? What books have most influenced your life?
I have a pretty eclectic reading taste.  So, these books are all very different, but all VERY wonderful. Some are from my childhood – they taught me a love of reading.  I have a pretty long list.  These are just a few…
Ann of Green Gables by L.M. Montgomery
The Shining by Stephen King
The Stand by Stephen King
Bag of Bones by Stephen King
Relic by Douglas Preston and Lincoln Child
The Little Stranger by Sarah Waters
Watchers by Dean Koontz
The Ghost in the Garden by Carol H. Behrman
Wait ‘Til Helen Comes by Mary Downing Hahn
The Secret Garden by Frances Hodgson Burnett
Jurassic Park by Michael Crichton
A Mercy by Toni Morrison

? What is the first book you remember reading by yourself?
A Bobbsey Twins mystery!

? What are you reading right now?
I usually read more than one book at a time.  So, I am enjoying quite a few different things:
Piercing the Darkness by Frank Pereti
Is the Coffee Fresh? By Marc Rensen
The Complete Works of Edgar Allen Poe
The Dome by Stephen King

? What do you like to do when you are not writing?
Well, I obviously enjoy reading!  I also like to jog at night, spend time with my very large family, sail with my husband, and travel anywhere.

? What is your favorite comfort food?
Does lobster count?  I’m not sure it’s comforting, but it is delicious and my favorite!

? What do you think makes a good story?
Any story that carries you away from your own reality.  It has to be well done enough to make you forget you are reading, and remember to imagine things differently.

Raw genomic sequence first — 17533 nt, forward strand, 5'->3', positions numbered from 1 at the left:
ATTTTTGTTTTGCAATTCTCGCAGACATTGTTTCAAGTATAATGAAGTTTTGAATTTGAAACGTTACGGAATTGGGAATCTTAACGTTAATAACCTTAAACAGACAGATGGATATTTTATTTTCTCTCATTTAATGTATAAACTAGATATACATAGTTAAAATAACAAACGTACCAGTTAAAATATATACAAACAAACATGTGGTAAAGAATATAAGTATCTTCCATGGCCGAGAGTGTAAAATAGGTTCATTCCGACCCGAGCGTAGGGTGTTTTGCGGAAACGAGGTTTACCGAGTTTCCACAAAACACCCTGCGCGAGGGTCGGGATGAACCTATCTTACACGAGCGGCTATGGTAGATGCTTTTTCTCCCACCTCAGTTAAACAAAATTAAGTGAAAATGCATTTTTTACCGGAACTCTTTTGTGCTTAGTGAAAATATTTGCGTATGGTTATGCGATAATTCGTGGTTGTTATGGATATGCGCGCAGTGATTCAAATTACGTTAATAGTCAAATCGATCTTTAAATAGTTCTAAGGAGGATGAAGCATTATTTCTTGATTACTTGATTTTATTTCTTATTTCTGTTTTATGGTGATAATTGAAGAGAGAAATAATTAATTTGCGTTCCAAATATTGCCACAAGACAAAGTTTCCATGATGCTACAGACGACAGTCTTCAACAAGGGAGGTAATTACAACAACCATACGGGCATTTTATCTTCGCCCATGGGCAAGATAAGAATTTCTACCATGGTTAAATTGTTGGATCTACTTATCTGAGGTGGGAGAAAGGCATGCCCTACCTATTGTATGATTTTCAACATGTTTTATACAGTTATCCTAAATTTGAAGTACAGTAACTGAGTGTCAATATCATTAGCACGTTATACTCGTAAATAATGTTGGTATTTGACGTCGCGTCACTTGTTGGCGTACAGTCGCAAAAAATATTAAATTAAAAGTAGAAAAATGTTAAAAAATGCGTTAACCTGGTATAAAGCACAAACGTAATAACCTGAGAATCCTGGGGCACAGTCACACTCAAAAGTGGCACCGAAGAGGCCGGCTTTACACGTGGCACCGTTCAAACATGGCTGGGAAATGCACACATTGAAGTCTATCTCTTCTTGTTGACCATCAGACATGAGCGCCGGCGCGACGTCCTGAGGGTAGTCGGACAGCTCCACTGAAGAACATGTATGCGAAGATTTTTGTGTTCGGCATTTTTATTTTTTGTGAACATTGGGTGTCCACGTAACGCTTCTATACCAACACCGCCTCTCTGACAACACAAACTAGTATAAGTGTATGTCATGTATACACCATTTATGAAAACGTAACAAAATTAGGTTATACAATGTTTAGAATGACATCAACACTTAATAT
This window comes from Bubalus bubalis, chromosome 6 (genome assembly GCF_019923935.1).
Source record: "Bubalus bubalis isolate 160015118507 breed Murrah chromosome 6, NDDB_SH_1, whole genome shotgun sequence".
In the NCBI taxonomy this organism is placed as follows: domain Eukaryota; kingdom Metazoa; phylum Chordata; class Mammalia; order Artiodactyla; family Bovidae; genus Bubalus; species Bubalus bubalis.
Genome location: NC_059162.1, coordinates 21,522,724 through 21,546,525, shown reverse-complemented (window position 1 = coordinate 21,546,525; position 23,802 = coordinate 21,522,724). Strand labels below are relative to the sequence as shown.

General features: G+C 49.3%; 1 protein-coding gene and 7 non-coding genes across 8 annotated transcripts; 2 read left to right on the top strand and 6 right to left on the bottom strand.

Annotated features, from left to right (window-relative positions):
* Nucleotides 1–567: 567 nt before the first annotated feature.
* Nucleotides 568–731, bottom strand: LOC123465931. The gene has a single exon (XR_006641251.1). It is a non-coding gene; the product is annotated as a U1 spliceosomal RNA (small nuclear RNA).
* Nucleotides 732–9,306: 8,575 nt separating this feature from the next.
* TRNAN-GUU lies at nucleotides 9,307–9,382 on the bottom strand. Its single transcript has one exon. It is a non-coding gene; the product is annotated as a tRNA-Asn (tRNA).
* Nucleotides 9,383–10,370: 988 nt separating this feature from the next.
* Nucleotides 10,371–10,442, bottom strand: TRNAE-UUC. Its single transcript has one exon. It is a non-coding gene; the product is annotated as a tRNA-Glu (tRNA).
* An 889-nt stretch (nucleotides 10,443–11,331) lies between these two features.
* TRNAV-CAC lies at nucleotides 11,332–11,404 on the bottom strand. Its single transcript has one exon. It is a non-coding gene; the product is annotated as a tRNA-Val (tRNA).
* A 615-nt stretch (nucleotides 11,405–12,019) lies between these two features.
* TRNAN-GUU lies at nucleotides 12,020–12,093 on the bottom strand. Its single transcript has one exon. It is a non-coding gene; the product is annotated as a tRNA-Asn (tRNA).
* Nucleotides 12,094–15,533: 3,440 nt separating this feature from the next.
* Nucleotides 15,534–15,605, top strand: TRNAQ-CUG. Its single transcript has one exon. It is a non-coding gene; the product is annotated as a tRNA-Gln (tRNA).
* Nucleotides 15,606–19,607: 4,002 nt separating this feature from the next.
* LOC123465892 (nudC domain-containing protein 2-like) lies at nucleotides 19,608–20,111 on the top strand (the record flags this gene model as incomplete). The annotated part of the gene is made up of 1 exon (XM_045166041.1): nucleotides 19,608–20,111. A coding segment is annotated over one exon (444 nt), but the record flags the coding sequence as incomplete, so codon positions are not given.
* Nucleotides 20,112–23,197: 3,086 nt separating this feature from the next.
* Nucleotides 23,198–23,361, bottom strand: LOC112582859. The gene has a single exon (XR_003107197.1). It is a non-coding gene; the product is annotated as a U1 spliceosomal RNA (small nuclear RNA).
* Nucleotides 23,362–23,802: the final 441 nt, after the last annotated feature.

? Who would you consider your favorite author and why?
 My favorite author is Stephen King.  I find him to be such an amazing storyteller.  He is not afraid of ANYTHING when it comes to getting into the dark parts of his characters.  His mastery of language and his insight into humanity – dark or light – is by far one of the most amazing things to experience as a reader.  Not to mention that he can build suspense like no one else.  Some of his short stories are so wonderfully creative – I can’t even describe them to you.  But you should read him! 

Fun random questions: 
  • Dogs or cats?
  • Coffee or tea?
Both – coffee in the morning and tea in the afternoon!
  • Dark or milk chocolate?
  • Rocks or flowers?
  • Night or day?
Both – I’m equal opportunity when it comes to sun and moon
  • Favorite color?
  • Crayons or markers?
Crayons, especially the blue violet crayon
  • Pens or pencils?
Pens – with fine felt tips

Thanks to Carrie for being with me and thanks to all the readers for stopping by The Wormhole! 
Be sure to stop back on Jan. 28 for my review!
Happy Reading.

1 comment:

Rita Webb said...

I liked what Carrie Salo said about when & how she decided to become a writer: "She liked it so much, she had me read it to the class. And that was it – I was hooked on telling stories."

I had a similar experience when my mother read something I wrote. She read it out loud as if every word was a treasure, and I was hooked.

Thanks so much for sharing this interview. I'm looking forward to reading Ms. Salo's works.